Burnt out of the drama and conflict on Twitter? Tired of Facebook selling your data to third parties? Do you just want a quiet stream of information you trust?
Maybe you should try RSS.
What is RSS?
RSS or “Really Simple Syndication” allows you to create a custom feed of news sources on any topic you want. Most blogs and news sites support RSS or its equivalents such as Atom and FeedBurner.
An RSS feed is nothing more than an XML-format file listing each article title, published date, a summary, and optionally the full article.
Why use RSS?
For the reader
- It has an end. Once I’ve scanned the articles in my RSS reader I’m done. In contrast your news feeds on Twitter and Facebook are never empty: if you did somehow see all the articles from people you’ve subscribed to, Twitter and Facebook will backfill with other items just to give you something to read (so you’ll stay on the site). You will never finish.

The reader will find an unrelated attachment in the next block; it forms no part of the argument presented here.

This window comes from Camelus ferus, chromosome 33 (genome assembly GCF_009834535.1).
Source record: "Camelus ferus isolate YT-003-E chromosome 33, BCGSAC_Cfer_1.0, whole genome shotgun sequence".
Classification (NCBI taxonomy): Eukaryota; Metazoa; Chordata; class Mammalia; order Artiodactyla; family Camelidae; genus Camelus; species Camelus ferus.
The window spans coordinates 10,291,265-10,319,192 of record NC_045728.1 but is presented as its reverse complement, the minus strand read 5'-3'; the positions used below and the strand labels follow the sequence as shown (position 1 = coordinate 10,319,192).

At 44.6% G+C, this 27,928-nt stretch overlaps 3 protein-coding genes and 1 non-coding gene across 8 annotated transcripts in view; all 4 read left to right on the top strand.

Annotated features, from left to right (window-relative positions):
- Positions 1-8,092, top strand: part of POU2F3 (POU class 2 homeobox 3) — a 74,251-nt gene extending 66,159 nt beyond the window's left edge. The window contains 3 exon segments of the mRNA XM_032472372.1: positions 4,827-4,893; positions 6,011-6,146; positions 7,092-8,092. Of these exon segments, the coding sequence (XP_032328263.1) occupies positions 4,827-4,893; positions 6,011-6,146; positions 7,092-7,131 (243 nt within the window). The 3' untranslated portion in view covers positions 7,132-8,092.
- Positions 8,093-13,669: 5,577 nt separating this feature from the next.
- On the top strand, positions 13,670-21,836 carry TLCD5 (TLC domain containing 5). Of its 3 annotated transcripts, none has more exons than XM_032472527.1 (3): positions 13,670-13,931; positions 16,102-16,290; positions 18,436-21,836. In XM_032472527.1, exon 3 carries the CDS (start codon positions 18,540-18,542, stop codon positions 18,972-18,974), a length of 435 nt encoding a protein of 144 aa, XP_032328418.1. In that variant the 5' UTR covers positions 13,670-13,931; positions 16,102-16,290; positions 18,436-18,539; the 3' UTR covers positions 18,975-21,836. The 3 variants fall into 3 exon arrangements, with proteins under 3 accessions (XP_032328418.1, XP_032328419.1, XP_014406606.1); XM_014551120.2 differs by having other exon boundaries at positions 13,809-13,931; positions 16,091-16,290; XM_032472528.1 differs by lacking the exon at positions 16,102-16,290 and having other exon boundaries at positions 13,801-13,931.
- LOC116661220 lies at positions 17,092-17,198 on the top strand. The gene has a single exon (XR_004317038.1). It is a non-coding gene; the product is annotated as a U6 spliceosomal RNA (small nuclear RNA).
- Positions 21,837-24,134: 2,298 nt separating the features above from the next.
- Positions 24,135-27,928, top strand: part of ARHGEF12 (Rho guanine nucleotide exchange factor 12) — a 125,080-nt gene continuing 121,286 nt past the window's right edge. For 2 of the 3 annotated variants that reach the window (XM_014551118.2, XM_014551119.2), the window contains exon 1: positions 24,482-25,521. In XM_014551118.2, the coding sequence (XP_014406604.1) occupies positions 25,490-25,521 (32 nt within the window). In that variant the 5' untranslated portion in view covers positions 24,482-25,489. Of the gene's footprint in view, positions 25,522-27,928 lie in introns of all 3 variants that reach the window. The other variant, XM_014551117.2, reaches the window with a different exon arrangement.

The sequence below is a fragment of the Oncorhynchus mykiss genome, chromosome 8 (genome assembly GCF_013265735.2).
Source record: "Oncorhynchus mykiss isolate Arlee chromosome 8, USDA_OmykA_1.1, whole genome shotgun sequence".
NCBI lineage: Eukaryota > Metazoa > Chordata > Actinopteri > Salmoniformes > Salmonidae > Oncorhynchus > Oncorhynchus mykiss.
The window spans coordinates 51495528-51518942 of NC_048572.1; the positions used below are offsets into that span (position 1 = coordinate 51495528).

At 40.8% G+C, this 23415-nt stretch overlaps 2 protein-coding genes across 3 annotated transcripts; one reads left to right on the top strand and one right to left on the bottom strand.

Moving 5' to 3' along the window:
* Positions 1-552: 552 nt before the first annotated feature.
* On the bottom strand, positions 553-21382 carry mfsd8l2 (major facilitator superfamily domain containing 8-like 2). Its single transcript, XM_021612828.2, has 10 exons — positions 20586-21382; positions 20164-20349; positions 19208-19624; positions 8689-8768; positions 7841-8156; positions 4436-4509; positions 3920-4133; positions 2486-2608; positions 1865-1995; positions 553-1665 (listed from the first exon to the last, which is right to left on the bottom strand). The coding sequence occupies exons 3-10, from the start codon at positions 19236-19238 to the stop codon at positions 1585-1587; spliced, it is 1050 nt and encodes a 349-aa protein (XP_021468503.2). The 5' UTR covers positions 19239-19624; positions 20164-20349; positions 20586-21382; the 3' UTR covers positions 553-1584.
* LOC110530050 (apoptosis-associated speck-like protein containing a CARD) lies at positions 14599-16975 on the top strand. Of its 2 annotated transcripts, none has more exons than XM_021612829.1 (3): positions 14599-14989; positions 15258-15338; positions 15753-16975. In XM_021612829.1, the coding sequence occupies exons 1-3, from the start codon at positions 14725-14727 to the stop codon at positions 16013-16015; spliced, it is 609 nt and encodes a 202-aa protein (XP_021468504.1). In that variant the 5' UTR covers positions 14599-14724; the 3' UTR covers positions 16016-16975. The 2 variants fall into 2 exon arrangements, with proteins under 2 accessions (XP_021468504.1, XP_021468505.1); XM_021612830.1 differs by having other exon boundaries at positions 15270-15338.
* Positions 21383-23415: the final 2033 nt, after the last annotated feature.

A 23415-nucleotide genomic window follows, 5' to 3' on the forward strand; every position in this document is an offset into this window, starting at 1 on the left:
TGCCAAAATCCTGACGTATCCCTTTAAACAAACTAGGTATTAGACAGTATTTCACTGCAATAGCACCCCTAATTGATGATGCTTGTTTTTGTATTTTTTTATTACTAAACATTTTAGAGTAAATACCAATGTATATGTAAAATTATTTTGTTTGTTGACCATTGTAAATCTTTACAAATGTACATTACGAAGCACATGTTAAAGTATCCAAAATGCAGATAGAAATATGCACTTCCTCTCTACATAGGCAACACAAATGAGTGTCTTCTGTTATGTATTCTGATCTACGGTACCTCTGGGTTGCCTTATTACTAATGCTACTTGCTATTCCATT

- No gatekeeper, no censorship. Subscribe to any blog or news source you want.
- Privacy. You don’t have to join a mailing list or open an account. It is completely anonymous with no way to track you.
For the writer
- No gatekeeper, no censorship. Write whatever you want.
- It’s free.
- No ads. Why publish on a platform that puts your competitor’s ads right next to your content?
News aggregators or readers allow you to scan headlines or full articles. When new articles are published the reader app is alerted. Many web browsers have a built-in reader except Safari. If you visit my blog RSS link using a non-Safari browser you should see a list of articles.
Creating an RSS feed
The steps to creating an RSS feed for your blog depends on what platform you’re using. Wordpress has a different way of doing it than Blogger. My blog platform has yet another way of adding an RSS feed. Check your blog documentation for more details.
In summary, an RSS feed allows you to publish or read on the web without worrying about censorship or being tracked. It’s worth checking out.